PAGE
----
Lisbon ringed off at weekends as Portugal fights virus surge

LISBON, Portugal (AP) — Travel in and out of the Lisbon metropolitan area is to be banned over coming weekends as Portuguese authorities respond to a spike in new COVID-19 cases in the region around the capital, officials announced Thursday.

The ban in the area where some 2.8 million people live comes into effect from 3 p.m. on Friday, Cabinet spokeswoman Mariana Vieira da Silva said, in an effort to contain the surge.

“We’re aware (the travel ban) isn’t easy and that it’s not what people want, but we feel it’s necessary to protect the rest of the country,” she told a press conference.

The travel restrictions are open-ended, pending periodic reviews. Flights out of Lisbon airport are exempt from the ban, as are work-related journeys. Police control points will check travelers.

Portugal is witnessing a spike in new daily cases not seen since February. Authorities reported that 804 of the 1,233 new cases detected on Thursday were in the Lisbon region.

Experts believe there is community transmission of the highly contagious Delta variant in the Lisbon region.

The region this week crossed the red line established by authorities of a 14-day cumulative case notification rate per 100,000 people of 240. On Thursday, Lisbon’s notification rate was 254. The national rate was 90.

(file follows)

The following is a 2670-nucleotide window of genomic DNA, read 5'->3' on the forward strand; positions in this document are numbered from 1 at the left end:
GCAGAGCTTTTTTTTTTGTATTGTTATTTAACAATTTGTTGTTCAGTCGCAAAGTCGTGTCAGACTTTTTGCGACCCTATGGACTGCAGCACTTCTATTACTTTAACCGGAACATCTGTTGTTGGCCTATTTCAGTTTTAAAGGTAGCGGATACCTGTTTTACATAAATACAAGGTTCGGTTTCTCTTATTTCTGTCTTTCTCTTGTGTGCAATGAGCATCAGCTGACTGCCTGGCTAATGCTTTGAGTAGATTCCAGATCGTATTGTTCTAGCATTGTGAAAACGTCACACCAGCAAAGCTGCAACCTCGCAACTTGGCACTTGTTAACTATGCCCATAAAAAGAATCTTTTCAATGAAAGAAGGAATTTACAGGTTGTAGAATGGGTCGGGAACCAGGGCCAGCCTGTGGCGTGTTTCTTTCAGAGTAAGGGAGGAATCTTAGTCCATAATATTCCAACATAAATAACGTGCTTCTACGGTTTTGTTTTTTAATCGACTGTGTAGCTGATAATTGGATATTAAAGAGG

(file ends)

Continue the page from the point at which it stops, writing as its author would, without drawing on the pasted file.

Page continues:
While public hospitals are not yet under pressure, some of them are readying for more COVID-19 admissions. Doctors have warned the changes could bring new delays for regular health appointments, adding to a backlog that has built up over the past 15 months.

Lisbon City Council announced Thursday it will open vaccination centers seven days a week, from 8 a.m. to 10 p.m., from July 1 in an effort to speed up inoculations.

Also Thursday, the General Directorate for Health said it was cutting the period between taking the two AstraZeneca vaccine doses from 12 to eight weeks amid the emergence of “worrying variants.”

Portugal, a country of 10.3 million, has inoculated 42% of its population with a first dose of a COVID-19 vaccine and 25% have had both jabs.


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